5 Non-Pharmacological Treatments for Depression

5 Non-Pharmacological Treatments for Depression
5 Non-Pharmacological Treatments for Depression

An estimated 17% of Americans will experience depression at some point in their lives. Antidepressant medications such as selective serotonin reuptake inhibitors (SSRIs), the most commonly used drugs for depression, are usually the first-line treatment, along with talk therapy. However, these drugs are only effective in 50–60% of people, and even when they do work well, there may still be side effects ranging from headache, nausea and sexual dysfunction to loss of motor control and suicidal thinking. Consider treating depression without meds.

While antidepressants have certainly helped many people manage their symptoms, the poor response rate makes it clear that alternatives are needed. But first things first: Before trying to figure out what kind of treatment to opt for, make sure you’re covering your self-care basics, including regular exercise, adequate sleep, and proper nutrition as all three of these can have an influence on depression.

“For instance, it is well understood that sleep deprivation can adversely impact mood, yet 1 in 3 American adults are sleep deprived,” according to Fraser Smith, ND, assistant dean of the naturopathic medicine program at National University of Health Sciences. Naturopathic medicine is focused on using natural remedies and techniques such as herbs, acupuncture, exercise and nutrition to help the body heal. Also, the brain “needs adequate proteins and other nutrients to make the chemical compounds that we see as prerequisite for emotional balance. So, this is the start.”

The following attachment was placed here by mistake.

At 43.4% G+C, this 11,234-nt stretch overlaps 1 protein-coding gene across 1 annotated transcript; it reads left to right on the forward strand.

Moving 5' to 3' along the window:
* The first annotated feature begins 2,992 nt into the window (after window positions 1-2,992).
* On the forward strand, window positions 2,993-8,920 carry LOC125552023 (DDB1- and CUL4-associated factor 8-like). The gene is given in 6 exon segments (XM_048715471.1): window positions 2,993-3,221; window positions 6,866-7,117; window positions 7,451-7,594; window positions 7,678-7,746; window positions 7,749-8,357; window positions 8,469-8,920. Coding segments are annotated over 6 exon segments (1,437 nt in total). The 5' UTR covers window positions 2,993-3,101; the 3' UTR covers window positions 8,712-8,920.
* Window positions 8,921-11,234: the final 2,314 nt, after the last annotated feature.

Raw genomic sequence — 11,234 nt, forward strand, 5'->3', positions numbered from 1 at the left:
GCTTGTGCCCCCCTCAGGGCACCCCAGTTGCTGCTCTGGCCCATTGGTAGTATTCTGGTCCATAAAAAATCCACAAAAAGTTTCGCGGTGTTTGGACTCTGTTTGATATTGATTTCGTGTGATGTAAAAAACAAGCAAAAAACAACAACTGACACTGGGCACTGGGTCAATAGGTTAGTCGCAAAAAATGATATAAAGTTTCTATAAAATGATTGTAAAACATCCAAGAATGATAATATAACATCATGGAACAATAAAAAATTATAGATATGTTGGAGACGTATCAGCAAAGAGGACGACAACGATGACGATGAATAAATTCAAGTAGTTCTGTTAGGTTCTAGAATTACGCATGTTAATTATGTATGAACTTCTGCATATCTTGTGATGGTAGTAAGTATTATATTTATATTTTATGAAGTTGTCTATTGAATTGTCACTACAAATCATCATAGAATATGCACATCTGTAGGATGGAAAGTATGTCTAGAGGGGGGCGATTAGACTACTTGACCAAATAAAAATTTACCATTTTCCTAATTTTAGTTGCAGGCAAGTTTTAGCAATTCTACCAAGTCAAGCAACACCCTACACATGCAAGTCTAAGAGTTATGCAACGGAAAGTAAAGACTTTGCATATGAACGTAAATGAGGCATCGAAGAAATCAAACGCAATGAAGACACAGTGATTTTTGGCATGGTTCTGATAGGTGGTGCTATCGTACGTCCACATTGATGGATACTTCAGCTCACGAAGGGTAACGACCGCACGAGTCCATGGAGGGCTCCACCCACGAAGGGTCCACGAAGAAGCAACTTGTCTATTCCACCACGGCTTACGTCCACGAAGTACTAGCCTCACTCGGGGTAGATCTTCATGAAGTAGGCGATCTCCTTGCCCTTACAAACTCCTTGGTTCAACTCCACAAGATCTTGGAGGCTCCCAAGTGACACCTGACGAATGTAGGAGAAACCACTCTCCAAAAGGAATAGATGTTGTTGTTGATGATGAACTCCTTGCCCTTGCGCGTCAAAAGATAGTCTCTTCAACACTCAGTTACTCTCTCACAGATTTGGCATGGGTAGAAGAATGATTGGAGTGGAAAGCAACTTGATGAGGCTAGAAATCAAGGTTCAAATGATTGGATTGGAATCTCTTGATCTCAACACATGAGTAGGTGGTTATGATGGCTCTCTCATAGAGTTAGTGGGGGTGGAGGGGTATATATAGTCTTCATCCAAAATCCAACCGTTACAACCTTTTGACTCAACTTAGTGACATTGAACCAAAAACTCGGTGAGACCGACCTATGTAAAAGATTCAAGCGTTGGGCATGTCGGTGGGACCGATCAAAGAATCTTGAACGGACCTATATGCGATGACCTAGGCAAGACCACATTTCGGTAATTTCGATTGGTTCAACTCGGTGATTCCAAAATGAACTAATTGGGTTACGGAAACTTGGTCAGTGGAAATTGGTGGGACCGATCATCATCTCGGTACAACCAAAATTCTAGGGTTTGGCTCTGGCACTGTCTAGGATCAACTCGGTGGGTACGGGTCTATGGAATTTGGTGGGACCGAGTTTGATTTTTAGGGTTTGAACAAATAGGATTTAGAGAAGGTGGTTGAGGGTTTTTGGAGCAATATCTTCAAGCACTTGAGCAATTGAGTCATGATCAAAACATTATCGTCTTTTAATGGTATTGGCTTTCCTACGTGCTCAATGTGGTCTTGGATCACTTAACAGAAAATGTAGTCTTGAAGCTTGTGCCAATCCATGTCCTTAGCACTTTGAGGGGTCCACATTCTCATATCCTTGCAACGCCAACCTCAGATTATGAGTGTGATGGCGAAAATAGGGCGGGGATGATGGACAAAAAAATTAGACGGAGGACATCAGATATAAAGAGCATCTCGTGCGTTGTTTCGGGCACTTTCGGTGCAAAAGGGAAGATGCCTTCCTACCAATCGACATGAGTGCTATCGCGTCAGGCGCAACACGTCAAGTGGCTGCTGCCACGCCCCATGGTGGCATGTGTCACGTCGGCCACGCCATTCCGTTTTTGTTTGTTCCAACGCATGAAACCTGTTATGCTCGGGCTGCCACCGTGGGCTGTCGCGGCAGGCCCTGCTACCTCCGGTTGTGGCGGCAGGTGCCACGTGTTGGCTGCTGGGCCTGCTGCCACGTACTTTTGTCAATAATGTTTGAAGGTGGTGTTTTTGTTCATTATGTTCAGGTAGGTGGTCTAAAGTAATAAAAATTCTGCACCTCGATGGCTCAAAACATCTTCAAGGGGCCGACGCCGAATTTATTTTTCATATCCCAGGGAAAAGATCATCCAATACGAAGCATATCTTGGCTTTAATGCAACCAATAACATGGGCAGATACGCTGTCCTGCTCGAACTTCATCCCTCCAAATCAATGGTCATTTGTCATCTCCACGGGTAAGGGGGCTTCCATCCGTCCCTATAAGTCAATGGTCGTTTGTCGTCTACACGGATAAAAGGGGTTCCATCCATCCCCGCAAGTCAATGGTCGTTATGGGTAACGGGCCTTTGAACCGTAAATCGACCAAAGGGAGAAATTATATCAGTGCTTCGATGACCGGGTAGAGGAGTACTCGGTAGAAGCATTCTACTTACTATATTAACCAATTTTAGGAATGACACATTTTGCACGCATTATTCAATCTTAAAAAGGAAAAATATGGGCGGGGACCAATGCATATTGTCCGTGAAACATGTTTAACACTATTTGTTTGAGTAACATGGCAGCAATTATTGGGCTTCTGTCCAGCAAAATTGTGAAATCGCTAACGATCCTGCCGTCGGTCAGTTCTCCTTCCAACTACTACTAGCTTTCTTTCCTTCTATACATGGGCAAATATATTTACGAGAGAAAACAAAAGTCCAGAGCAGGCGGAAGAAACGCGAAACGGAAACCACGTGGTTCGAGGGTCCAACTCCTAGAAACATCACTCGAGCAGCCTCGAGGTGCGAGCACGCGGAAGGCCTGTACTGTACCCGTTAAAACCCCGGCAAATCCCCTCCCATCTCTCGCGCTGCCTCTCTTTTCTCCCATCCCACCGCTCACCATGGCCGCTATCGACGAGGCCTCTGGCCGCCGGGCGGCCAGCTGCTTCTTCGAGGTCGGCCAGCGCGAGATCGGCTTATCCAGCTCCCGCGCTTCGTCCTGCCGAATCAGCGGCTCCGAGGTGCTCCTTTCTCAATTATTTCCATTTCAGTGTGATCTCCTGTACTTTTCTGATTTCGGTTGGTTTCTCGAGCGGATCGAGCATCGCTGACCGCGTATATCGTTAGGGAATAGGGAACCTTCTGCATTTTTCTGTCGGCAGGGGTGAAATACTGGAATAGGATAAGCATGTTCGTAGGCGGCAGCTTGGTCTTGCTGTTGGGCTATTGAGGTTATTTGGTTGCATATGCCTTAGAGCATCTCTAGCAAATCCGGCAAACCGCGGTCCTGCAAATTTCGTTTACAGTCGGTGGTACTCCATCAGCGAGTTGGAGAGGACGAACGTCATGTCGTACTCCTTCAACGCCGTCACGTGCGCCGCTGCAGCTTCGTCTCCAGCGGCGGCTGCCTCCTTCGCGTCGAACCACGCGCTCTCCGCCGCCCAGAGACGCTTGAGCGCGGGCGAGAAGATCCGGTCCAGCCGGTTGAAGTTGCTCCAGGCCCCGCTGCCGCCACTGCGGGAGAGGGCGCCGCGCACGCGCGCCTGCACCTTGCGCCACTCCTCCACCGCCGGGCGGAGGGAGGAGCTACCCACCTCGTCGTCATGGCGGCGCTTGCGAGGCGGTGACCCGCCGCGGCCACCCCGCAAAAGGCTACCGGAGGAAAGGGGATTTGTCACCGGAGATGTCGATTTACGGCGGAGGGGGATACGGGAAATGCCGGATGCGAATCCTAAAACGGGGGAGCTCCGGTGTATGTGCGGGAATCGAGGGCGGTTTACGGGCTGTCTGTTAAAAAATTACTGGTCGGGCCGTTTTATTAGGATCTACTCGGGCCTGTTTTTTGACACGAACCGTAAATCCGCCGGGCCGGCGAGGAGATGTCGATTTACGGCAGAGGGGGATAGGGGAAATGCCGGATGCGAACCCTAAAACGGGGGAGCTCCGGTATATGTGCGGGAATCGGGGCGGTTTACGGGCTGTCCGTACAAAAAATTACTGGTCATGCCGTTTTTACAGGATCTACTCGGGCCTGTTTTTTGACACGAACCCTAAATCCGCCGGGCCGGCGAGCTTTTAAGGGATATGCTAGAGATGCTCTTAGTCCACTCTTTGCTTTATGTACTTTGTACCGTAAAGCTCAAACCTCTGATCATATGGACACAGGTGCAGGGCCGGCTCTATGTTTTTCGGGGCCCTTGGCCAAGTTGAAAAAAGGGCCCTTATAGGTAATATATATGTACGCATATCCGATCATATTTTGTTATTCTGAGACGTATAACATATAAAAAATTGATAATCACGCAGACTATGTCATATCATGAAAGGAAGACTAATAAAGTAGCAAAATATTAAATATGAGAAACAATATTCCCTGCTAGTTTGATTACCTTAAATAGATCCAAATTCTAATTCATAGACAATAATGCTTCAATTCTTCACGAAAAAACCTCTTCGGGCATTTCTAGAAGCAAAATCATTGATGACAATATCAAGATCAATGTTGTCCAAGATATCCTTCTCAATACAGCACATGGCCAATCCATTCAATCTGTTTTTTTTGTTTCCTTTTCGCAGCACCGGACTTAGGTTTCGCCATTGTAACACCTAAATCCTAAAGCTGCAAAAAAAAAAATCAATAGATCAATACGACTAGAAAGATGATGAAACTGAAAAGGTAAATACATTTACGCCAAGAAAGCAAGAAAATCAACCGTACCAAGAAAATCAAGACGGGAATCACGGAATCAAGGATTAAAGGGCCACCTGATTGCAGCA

If you’re doing well in those areas but still struggle with depression, there is a range of other options to treat depression without meds that have been found to be helpful.

1. Cognitive Behavioral Therapy (CBT). “From my biased perspective as a psychotherapist, I believe that all depressed patients should try a strong evidence-based psychotherapy like CBT as their first choice of treatment,” says Desmond Oathes, PhD, assistant professor of clinical psychology at the Perelman School of Medicine at the University of Pennsylvania.

Psychotherapy teaches patients new skills that can help them take control of their symptoms and manage stress better, and research suggests that it works as well as antidepressant medication and may benefit patients for a longer period of time after treatment ends.

A main goal of CBT is to help patients change negative behaviors and ways of thinking that are linked to depression. Tevin Blackwell often thought the worst when things didn’t go his way. If a friend didn’t return his call, for example, he would automatically focus on thoughts like, “No one likes me.” With CBT, he has learned to think more rationally and remind himself that there are lots of reasons someone might not return a call, and that it doesn’t mean people don’t like him.

2. Acupuncture. Acupuncture is a traditional Chinese medicine technique in which thin needles are inserted into the skin at specific points on the body with the aim of balancing the flow of energy in the body to reduce symptoms of various conditions, including pain, insomnia, and depression. Some acupuncturists suggest using the technique to complement psychotherapy.

A Cochrane review of studies suggested that this approach may reduce depressive symptoms more than usual treatment or no treatment. However, the review noted that comparing the effects of acupuncture to medication and psychotherapy is unclear because of low-quality evidence. But there appear to be fewer side effects with acupuncture than with antidepressant medications.